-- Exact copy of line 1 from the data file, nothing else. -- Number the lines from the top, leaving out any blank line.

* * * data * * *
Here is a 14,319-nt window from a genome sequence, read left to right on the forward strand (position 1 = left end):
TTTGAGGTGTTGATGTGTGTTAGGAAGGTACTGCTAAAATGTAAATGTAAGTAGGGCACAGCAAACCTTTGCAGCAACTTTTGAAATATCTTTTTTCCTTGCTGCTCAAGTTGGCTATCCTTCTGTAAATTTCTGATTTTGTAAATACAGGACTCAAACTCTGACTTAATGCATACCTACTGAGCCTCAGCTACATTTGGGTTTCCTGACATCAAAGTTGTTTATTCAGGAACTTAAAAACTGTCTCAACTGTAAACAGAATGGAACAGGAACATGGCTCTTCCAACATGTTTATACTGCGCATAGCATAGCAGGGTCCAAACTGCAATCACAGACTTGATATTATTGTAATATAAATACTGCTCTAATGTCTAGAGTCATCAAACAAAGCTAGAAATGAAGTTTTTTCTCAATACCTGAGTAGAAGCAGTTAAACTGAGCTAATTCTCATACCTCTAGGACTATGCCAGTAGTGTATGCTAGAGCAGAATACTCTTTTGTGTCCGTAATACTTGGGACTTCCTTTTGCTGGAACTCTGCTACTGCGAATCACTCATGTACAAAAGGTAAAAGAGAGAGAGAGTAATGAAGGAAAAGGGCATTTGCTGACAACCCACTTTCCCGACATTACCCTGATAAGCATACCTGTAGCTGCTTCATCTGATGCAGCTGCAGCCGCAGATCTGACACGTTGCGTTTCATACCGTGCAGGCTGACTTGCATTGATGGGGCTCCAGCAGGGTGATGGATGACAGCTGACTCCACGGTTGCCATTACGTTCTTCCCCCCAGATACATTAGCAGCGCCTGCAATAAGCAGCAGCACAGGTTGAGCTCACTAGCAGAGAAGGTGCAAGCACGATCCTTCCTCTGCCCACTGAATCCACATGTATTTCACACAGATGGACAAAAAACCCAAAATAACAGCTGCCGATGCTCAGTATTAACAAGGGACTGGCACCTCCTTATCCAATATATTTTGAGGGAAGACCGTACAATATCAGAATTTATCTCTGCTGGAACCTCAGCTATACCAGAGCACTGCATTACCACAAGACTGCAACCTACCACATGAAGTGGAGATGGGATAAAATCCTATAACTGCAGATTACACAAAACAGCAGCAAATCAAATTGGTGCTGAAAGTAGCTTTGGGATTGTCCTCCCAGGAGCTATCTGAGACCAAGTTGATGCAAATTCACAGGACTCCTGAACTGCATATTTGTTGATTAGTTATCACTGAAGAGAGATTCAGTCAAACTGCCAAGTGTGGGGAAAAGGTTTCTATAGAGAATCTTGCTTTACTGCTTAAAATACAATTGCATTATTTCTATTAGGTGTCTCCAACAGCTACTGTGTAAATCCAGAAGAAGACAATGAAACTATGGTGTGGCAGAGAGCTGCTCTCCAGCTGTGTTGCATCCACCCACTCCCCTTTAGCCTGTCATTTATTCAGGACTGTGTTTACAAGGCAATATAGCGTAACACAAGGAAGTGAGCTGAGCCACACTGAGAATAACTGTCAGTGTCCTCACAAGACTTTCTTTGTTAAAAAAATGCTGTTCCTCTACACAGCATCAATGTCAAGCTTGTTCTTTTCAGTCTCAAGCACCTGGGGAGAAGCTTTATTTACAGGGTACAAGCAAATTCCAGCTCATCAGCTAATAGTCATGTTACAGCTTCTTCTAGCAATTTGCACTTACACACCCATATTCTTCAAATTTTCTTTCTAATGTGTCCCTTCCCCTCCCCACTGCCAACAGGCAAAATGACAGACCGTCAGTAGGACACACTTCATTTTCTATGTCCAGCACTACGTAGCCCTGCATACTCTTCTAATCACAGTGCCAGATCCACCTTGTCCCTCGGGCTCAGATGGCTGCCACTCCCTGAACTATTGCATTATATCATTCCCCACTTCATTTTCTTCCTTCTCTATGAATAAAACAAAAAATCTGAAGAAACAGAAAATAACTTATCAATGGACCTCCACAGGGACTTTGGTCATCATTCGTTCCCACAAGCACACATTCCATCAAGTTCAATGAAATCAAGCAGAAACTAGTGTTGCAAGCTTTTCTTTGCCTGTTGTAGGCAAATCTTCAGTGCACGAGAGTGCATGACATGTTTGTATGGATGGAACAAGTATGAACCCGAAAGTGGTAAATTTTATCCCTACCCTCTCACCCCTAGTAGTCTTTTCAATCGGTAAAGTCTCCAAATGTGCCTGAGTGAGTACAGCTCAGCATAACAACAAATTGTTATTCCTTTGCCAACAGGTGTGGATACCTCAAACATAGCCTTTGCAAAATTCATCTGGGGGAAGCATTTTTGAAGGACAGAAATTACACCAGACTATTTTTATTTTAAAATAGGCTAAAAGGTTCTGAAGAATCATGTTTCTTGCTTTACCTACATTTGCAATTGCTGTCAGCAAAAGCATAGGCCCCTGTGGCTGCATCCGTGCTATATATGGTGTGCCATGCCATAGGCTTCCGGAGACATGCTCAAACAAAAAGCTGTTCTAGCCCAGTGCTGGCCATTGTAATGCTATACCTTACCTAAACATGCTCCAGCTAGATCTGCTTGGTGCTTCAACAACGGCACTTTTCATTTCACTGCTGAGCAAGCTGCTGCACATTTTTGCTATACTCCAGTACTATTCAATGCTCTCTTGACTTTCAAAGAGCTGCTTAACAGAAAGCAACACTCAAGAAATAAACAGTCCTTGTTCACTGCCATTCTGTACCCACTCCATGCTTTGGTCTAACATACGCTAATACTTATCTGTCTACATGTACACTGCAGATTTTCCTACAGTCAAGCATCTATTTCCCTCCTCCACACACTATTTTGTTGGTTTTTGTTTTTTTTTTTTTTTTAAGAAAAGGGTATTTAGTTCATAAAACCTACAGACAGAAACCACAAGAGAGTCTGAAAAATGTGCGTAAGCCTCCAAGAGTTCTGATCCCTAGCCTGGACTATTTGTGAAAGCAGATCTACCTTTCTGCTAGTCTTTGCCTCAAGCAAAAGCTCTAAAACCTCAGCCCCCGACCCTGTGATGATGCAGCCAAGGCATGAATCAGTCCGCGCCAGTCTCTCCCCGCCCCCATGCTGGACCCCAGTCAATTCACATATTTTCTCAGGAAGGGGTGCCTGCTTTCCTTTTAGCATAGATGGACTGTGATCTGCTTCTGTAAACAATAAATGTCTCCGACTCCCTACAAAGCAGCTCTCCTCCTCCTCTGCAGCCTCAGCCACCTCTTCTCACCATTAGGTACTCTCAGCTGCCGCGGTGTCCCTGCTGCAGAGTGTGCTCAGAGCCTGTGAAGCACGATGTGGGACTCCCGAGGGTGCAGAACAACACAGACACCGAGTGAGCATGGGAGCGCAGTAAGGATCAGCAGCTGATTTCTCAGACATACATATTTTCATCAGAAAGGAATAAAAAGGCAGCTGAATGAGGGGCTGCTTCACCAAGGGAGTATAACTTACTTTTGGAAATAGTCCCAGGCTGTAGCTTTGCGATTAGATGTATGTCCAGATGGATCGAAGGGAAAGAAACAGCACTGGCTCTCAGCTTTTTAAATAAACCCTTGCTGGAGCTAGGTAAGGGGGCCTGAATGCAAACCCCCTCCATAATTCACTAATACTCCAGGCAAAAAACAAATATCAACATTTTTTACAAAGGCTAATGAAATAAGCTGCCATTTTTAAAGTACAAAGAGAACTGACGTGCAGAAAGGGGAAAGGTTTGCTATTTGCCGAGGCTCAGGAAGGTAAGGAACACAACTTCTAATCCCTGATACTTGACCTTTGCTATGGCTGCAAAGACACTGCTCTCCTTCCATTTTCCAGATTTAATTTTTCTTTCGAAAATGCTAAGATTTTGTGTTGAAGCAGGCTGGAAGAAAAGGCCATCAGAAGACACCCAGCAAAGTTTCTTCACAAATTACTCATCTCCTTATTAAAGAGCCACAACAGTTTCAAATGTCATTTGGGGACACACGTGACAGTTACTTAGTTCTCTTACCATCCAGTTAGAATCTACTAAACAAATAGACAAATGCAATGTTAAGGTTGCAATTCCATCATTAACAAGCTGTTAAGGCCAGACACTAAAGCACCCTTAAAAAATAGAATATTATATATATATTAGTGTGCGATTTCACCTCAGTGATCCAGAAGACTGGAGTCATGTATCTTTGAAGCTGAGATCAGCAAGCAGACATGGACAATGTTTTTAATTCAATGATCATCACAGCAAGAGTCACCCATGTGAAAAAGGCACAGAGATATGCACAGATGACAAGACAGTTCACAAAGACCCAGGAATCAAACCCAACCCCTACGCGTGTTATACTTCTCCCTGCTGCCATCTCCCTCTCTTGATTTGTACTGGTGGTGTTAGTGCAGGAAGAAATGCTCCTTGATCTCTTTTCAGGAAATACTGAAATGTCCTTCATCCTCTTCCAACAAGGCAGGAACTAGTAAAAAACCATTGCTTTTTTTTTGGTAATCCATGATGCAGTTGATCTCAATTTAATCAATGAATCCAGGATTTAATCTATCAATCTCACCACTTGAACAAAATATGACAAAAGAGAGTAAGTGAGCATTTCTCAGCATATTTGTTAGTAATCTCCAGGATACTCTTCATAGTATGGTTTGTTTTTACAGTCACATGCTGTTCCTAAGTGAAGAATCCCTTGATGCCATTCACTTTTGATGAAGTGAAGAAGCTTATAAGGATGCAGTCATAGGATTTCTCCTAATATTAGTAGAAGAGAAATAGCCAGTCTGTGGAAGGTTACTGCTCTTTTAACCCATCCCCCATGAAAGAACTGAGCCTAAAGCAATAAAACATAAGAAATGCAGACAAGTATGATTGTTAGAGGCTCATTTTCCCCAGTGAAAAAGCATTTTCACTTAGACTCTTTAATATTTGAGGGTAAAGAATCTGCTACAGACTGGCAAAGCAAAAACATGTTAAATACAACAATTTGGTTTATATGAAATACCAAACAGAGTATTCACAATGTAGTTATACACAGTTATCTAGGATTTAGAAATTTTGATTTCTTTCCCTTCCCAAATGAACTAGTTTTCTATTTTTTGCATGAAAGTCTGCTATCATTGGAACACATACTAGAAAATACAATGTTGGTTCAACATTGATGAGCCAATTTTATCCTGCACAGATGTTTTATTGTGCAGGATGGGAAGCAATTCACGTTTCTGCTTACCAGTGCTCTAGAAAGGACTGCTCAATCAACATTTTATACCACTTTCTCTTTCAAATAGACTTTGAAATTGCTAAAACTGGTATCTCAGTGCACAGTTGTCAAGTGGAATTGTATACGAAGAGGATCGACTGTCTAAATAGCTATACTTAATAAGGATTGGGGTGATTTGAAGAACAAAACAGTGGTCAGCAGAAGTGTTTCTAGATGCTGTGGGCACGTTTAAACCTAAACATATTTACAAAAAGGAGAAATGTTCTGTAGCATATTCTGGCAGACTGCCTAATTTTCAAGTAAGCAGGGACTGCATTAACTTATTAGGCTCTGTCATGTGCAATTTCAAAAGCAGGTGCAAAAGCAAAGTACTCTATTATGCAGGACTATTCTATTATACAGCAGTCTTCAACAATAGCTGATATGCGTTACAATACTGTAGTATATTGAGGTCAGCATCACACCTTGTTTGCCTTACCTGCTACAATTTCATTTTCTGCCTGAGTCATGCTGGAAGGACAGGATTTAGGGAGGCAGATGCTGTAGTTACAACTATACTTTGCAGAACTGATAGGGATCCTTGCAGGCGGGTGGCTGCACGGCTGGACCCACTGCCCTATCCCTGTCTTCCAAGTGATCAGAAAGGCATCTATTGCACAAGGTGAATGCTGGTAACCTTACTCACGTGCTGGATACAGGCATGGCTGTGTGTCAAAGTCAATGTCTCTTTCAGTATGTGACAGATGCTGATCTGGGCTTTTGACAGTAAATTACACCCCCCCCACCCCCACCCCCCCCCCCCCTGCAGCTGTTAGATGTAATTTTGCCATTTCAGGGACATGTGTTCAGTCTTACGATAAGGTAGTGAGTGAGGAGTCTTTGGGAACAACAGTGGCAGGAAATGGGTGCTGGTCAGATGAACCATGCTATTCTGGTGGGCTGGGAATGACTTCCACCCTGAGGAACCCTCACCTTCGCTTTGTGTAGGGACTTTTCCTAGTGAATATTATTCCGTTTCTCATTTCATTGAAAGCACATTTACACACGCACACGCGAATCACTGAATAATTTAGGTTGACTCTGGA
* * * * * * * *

Here is a 14,319-nt window from a genome sequence, read left to right on the forward strand (position 1 = left end):